View Full Version : [ubuntu] How do I install SBaGen (.tgz file, not in repositories as .deb)?

November 1st, 2009, 12:13 AM
I know you guys probably get a lot of these kinds of threads but I'm really confused and need help.

I'm trying to install a program called SBaGen (It's not in the software center) and it's in the .tgz format.

This is what I did:

I downloaded the program and I extracted it to the /usr/share folder because that's where I want to install it (or at least I think that's where I want to install it). After that I opened the "Read Me" file that was provided with the program. I went to the programs folder in the terminal and typed in "./mk" because that is what it said to do to install the program but I don't think that did anything. When I entered the command it waited for a few seconds and then a new command line came up.

I have no idea if that installed it so I'm hoping you guys could help.

And yes, I'm a newbie (You could probably tell lol :D)

November 1st, 2009, 12:32 AM
Hi Shadow21, and welcome to the forums. The readme says you need to run the mk script which is located in sbagen1.4.1/src. In other words,

cd /usr/share/sbagen1.4.1/src
sudo ./mk

By the way, I think /opt is probably a better place for it, since /usr/share has so much stuff, but it shouldn't matter.

November 1st, 2009, 12:32 AM

November 1st, 2009, 12:38 AM
The terminal might not output anything when you're running something like a script. That is normal and it doesn't mean that it didn't install. You should only be concerned if you see any sort of error message.
I'm pretty sure you installed it and now you can use it the way the program is meant to be used. Read the text files inside the folder if you're unsure about how you use the program itself, but I'm quite certain you already installed it :)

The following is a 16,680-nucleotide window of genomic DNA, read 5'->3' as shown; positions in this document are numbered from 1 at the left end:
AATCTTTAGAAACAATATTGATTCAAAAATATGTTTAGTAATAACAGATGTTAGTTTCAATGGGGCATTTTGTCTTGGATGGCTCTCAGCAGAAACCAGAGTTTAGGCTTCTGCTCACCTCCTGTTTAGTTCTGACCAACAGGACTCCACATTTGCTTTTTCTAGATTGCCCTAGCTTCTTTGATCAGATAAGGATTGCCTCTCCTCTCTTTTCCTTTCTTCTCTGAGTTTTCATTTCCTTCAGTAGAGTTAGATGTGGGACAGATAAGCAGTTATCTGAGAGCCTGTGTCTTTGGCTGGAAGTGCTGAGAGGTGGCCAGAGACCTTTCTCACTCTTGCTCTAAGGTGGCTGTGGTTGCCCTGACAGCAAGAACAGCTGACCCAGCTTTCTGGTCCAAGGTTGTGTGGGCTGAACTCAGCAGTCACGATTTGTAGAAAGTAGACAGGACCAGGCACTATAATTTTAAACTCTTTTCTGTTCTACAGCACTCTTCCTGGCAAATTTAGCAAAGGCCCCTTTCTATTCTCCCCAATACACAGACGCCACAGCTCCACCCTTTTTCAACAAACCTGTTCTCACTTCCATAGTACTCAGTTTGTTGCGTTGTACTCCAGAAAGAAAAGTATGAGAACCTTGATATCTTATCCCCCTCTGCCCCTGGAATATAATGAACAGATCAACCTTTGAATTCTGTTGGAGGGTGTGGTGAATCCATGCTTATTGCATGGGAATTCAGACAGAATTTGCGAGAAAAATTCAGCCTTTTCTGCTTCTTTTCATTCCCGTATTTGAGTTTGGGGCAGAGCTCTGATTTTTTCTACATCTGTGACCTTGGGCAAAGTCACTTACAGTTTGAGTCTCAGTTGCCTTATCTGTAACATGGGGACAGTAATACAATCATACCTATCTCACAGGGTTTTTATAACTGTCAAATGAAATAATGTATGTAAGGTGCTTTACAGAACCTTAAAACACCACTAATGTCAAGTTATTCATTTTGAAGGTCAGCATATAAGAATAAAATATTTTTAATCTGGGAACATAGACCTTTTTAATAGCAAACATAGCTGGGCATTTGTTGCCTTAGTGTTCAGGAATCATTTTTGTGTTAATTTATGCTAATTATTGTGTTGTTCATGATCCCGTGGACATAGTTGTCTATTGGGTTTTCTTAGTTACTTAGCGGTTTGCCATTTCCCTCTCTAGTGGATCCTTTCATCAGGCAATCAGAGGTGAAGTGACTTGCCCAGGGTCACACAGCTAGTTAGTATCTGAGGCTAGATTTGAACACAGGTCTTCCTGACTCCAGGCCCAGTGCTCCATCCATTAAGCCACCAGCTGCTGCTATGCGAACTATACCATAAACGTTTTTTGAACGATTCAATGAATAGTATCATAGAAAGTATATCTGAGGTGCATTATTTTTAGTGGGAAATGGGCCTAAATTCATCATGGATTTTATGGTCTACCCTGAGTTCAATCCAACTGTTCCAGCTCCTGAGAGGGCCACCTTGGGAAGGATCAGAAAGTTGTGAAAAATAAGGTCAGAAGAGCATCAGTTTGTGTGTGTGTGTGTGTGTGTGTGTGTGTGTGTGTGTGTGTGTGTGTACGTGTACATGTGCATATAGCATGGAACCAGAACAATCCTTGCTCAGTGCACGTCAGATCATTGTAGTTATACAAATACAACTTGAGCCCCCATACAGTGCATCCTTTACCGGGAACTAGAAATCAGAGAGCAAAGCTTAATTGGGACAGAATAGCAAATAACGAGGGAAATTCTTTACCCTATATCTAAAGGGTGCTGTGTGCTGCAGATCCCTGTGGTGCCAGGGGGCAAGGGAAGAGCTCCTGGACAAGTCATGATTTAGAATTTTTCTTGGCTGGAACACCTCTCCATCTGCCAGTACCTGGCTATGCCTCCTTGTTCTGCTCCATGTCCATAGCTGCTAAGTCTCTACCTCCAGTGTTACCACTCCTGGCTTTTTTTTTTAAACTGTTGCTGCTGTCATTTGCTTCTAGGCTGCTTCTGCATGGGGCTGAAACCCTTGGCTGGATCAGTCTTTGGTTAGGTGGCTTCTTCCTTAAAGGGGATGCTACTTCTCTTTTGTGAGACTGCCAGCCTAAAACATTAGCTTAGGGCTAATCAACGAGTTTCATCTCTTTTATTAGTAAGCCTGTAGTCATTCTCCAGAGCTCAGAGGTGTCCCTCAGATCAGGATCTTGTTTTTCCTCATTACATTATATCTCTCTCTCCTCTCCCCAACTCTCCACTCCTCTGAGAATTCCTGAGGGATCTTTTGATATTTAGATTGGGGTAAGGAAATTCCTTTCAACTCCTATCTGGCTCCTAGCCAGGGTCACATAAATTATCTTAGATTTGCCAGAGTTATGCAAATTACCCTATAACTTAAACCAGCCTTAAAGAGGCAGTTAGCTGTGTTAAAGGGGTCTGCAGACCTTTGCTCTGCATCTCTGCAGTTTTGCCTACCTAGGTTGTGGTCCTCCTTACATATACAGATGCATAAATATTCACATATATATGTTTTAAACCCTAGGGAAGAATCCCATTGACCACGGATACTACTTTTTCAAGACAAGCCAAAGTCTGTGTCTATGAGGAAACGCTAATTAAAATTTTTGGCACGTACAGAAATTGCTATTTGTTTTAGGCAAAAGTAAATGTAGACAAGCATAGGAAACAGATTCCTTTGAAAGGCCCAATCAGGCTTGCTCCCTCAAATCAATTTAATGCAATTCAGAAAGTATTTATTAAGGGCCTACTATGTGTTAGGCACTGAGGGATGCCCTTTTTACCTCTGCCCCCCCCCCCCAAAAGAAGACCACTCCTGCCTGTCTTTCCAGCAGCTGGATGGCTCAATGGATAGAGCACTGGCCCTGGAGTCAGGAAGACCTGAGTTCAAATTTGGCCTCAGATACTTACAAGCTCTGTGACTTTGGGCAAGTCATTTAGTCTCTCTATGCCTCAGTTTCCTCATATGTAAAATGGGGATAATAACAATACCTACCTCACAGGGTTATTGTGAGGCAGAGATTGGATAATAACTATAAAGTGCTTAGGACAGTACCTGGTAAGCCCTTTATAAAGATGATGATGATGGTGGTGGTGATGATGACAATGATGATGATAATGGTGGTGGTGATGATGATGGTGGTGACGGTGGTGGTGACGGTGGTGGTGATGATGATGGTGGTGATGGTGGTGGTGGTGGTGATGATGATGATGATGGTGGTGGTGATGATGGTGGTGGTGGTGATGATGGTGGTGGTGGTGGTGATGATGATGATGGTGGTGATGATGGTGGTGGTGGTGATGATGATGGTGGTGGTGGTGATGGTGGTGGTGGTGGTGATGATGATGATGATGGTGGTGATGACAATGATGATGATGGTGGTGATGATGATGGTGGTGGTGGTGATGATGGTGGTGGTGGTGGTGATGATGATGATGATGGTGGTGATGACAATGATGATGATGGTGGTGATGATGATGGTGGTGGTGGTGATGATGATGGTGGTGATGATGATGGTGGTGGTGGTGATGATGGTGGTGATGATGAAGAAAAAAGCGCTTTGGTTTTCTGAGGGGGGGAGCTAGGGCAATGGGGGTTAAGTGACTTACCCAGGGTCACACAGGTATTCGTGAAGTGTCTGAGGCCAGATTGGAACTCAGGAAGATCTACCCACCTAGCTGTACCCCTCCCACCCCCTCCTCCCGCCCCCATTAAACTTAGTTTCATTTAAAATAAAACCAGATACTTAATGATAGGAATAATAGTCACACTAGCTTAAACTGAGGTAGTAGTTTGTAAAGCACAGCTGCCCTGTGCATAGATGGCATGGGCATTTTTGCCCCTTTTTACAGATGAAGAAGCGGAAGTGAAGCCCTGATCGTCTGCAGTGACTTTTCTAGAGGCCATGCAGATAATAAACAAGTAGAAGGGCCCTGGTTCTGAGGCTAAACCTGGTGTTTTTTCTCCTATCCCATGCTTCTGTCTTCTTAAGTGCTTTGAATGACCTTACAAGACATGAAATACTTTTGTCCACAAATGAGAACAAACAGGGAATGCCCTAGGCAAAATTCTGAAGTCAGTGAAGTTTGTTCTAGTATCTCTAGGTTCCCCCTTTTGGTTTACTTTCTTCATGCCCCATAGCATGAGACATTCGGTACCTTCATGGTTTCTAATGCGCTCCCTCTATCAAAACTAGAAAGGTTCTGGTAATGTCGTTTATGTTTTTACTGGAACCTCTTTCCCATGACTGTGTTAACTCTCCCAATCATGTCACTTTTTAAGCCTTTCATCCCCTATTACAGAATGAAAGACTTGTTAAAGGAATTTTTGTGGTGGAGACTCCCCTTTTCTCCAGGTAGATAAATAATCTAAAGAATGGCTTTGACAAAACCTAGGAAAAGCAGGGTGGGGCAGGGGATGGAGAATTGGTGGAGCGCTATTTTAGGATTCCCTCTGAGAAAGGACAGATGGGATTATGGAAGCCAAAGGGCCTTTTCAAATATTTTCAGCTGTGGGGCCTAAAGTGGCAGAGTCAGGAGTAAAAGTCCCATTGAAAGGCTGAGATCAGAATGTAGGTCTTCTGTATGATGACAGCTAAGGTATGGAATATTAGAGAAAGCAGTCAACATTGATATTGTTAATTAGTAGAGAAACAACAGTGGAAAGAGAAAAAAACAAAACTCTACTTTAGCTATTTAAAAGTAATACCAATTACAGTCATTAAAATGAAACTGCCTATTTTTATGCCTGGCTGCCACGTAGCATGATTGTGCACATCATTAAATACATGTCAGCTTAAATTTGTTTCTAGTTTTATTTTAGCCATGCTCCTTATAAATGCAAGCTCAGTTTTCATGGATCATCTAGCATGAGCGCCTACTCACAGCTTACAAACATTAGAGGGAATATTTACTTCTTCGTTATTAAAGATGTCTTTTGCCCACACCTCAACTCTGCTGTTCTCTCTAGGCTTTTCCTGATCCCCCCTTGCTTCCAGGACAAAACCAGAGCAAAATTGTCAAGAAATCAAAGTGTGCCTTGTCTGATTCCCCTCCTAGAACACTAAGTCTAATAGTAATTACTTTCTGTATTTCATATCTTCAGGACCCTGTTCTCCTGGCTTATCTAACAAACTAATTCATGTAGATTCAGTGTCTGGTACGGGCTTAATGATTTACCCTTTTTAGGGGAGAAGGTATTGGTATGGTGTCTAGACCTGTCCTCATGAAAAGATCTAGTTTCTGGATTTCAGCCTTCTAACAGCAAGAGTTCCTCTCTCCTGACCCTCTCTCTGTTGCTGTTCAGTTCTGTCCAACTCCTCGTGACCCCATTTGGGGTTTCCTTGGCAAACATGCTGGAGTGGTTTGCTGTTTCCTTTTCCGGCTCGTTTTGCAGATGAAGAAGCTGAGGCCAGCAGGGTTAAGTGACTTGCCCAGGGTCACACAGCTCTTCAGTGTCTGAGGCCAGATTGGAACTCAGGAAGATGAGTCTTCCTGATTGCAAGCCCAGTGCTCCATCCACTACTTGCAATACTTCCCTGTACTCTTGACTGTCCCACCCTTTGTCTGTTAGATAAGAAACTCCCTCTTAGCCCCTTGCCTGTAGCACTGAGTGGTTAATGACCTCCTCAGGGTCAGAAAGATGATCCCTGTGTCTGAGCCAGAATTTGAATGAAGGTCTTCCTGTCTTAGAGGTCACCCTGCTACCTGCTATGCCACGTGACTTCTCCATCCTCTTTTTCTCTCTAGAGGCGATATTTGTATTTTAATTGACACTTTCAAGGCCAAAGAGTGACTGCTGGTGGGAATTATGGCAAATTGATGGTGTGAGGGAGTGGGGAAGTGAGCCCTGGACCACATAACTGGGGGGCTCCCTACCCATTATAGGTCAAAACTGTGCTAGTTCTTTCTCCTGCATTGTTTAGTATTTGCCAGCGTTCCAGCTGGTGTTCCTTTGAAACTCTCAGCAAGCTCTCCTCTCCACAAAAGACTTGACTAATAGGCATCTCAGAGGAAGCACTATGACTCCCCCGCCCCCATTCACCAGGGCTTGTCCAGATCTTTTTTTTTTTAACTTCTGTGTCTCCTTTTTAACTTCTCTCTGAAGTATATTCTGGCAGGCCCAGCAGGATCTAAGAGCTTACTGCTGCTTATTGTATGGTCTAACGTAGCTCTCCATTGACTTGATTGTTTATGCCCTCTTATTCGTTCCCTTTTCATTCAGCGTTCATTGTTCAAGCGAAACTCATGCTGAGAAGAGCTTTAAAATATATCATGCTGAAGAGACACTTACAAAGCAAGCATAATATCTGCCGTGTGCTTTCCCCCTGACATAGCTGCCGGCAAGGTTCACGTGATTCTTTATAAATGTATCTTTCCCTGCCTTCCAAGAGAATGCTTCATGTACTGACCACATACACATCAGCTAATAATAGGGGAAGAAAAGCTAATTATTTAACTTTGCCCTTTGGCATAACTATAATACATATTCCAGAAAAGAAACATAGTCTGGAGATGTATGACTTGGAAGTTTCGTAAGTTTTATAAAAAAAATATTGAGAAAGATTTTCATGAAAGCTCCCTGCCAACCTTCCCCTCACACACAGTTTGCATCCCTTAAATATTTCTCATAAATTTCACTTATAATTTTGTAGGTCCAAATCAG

November 1st, 2009, 01:42 AM
I'm guessing that SBaGen was installed on my computer because all it said to do was run the mk script.

Right now I'm just trying to learn how to open it and create new files for it.

These are the instructions that it gave to open it:

3: Invocation (all platforms)
So, here we go. The following example commands should be typed at the
shell prompt provided by your operating system, prepared as explained

>> sbagen

This gives a brief usage information.

>> sbagen -h

This gives the full usage information, showing the version number and
the full list of options. Check this for any new features.

>> sbagen prog-chakras-1.sbg

This runs the sequence in file 'prog-chakras-1.sbg', starting playing
whatever should be playing at the current moment, according to the
clock time. The status-line at the bottom of the screen shows the
current time, and currently-playing tones/noise. The two lines
immediately above show the period of the sequence which is being
played -- these lines scroll up the screen as one period moves into
the next.

Remember that you can stop the utility using Ctrl-C on all platforms:
Windows, Mac OS X and UNIX. (Most UNIX users already know this, but
it seems that many Windows users don't know about this standard DOS
key combination).

>> sbagen -p drop 00ds+

This runs one of the built-in pre-defined sequences called "drop" with
the given parameters (see later for an explanation).

>> sbagen -m river1.ogg -p drop 00ds+ mix/99

This runs the same sequence, but mixes it with water sounds from the
loopable OGG file river1.ogg.

>> sbagen -m river2.ogg -p slide 200+10/1 mix/99

This runs another built-in pre-defined sequence and mixes it with
other river sounds. This particular sequence keeps you in alpha for a
half-hour session whilst dropping the carrier right down to zero.

To test a sequence (without waiting the full 24 hours for it to play
through), run with the -q 'quick' option:

>> sbagen -q 120 prog-chakras-1.sbg

This example runs the sequence at 120 times the normal speed. This is
quite useful to check that a new sequence is going to do what you
expect it to do.

To check that SBaGen has interpreted your sequence-file correctly, use